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Book clubs  •  30 May 2016

 

A God In Ruins book club notes

Reading group discussion notes for A God in Ruins by Kate Atkinson.

Kate Atkinson’s dazzling Life after Life, explored the possibility of infinite chances, as Ursula Todd lived through the turbulent events of the last century again and again. In A God in Ruins, Atkinson turns her focus on Ursula’s beloved younger brother Teddy – would-be poet, RAF bomber pilot, husband and father – as he navigates the perils and progress of the 20th century.

*Spoiler Alert: We recommend reading the book before reading the questions below.

 

Reading Group Questions

  • ‘But it wasn’t just the bird, was it, Teddy thought as he lay in bed waiting for sleep to find him, the nightly oblivion kept at bay by meandering thought. It wasn’t just the one lark that had been silenced by Izzie. (A mouthful.)  It was the generations of birds that would have come after it and now would never be born. All those beautiful songs that would never be sung.’ In A God in Ruins, how do you feel about the attitude to war and its effect on a generation of young men?
  • ‘If Viola could start again – there are no second chances, life’s not a rehearsal, blah, blah, blah – yes, but if she could, if she could re-take the journey that wasn’t really a journey what would she do?  She would learn how to love.’ What do you think about Viola as a character?  Can you understand why she acts the way she does? 
  • In Life after Life, Ursula’s story was told over and over again, like a literary version of the film Ground Hog Day. In A God in Ruins, Kate Atkinson tells Ursula’s brother Teddy’s story with a more straightforward chronological timeframe, even though the narrative dips backwards and forwards in time. Why do you think Kate Atkinson chose to tell these two sides of the Todd family’s story in such different ways? What do you see as the similarities or differences between the two books ?
  • ‘The bottom line is that war is savage.  For everyone. Innocent or guilty.’ The strategy of Bomber Command, to bomb civilian cities in Germany at the end of the war, has always been controversial – did reading A God in Ruins make you reflect about whether you felt it was morally justified?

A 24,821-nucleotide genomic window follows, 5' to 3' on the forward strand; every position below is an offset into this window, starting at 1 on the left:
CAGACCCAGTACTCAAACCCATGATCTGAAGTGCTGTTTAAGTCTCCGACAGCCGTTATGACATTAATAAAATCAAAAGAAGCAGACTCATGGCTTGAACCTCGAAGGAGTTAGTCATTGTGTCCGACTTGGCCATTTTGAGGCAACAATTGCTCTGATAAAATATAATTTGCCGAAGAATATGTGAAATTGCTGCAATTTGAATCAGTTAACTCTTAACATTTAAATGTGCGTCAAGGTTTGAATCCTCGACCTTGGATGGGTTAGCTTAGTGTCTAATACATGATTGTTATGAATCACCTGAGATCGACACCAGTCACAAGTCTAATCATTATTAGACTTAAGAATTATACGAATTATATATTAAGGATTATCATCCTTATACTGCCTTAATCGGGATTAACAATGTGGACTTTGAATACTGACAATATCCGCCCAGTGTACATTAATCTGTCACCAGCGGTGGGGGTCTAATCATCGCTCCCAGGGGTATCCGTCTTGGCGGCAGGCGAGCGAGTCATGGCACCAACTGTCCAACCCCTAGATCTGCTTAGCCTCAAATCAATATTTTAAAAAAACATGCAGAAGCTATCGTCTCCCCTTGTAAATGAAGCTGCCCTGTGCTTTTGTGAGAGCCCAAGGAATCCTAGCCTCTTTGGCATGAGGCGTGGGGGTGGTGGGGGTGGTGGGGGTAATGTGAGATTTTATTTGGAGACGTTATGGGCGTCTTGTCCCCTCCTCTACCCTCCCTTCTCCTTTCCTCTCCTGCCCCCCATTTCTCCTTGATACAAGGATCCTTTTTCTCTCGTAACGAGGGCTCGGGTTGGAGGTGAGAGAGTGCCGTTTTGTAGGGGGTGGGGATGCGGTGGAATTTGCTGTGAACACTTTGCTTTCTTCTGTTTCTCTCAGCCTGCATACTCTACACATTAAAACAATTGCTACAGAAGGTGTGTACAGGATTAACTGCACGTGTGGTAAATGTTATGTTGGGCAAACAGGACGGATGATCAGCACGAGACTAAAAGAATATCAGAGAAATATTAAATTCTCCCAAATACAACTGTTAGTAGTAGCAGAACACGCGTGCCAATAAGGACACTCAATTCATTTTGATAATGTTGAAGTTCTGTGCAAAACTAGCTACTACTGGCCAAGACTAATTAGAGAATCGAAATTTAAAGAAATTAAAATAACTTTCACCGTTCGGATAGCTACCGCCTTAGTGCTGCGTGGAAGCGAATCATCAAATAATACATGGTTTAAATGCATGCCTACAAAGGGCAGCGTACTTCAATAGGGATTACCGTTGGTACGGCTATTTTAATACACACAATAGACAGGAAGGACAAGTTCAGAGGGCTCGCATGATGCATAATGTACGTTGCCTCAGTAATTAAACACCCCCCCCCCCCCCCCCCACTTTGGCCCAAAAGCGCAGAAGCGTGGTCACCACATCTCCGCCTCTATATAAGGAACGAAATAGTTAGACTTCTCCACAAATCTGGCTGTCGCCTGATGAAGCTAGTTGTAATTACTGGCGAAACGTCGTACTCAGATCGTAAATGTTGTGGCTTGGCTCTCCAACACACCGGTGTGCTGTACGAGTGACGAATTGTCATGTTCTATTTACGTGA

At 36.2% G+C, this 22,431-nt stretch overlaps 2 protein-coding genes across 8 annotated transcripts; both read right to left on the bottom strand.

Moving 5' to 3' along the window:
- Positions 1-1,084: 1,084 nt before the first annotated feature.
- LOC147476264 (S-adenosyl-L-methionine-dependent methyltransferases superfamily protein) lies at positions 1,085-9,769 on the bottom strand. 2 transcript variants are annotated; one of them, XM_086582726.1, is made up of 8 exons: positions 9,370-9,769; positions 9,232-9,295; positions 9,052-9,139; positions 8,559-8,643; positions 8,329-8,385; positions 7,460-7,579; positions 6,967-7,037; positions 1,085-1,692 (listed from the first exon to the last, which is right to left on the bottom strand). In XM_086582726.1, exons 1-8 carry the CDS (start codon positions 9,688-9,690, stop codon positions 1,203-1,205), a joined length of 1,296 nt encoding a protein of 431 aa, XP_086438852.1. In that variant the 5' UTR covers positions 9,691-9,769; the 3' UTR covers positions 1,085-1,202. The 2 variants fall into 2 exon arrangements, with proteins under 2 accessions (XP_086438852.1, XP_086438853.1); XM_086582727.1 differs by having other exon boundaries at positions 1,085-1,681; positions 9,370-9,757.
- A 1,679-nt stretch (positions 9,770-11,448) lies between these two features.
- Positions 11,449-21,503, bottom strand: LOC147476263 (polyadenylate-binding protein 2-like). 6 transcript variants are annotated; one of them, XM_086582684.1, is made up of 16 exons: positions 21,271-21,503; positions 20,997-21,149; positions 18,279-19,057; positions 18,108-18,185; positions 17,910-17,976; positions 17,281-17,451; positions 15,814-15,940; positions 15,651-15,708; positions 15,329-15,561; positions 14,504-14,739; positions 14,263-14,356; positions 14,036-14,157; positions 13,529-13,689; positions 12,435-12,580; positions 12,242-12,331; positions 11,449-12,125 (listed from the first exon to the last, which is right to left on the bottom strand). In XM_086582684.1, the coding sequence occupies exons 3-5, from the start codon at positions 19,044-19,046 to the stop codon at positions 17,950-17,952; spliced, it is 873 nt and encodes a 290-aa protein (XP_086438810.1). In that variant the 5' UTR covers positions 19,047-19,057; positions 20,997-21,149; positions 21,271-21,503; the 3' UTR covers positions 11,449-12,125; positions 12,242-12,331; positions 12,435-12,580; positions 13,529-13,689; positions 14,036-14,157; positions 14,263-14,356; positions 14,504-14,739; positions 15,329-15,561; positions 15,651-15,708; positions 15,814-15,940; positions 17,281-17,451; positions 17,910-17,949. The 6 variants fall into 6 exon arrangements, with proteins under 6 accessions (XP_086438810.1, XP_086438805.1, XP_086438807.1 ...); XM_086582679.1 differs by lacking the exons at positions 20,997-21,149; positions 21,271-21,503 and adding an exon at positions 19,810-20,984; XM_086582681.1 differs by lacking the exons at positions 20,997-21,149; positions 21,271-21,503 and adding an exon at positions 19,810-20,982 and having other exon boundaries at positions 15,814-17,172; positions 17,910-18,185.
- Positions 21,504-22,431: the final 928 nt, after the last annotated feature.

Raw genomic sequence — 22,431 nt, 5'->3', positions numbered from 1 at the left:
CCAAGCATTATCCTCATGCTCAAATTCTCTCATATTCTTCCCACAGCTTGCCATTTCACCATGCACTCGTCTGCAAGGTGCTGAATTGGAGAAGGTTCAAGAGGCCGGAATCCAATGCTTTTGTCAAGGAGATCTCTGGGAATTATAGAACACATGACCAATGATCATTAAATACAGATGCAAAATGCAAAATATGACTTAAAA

• There are several generations of the Todd family in A God in Ruins, from Sylvie and Hugh, and Teddy and Nancy, to Viola and Dominic. What do you think Kate Atkinson shows us in the novel about the variations of the experience of marriage and parenthood in one single family? 
  • ‘The war now for him was a jumble of random images that haunted his sleeping self - the Alps in moonlight, a propeller blade flying through the air, a face, pale in the water. Well, good luck to you then. Sometimes the overwhelming stench of lilacs, at other times a sweetly-held dance tune.’  Did you notice how Kate Atkinson gives texture to the novel by describing scents, colours, sounds, nature, music? How did that affect your reading experience?
  • During a bombing raid, Teddy vows to himself that if he does manage to survive the war, he will always try to be kind.  How successful do you feel he is at this?
  • In the Author’s Note, Kate Atkinson refers to the ‘great conceit’ at the heart of the book, which is of course only revealed at the end.  How did you react to this revelation?
  • In the postscript, Kate Atkinson writes, ‘Personally I think that all novels are not only fiction, but they are about fiction too.’ 
  • Does this novel make you think differently about the art of fiction?

A God in Ruins Kate Atkinson

WINNER OF THE 2015 COSTA NOVEL AWARD AND BESTSELLING LITERARY PAPERBACK OF 2016: NOW INCLUDING AN EXCLUSIVE SAMPLE FROM KATE ATKINSON'S NEW NOVEL TRANSCRIPTION.

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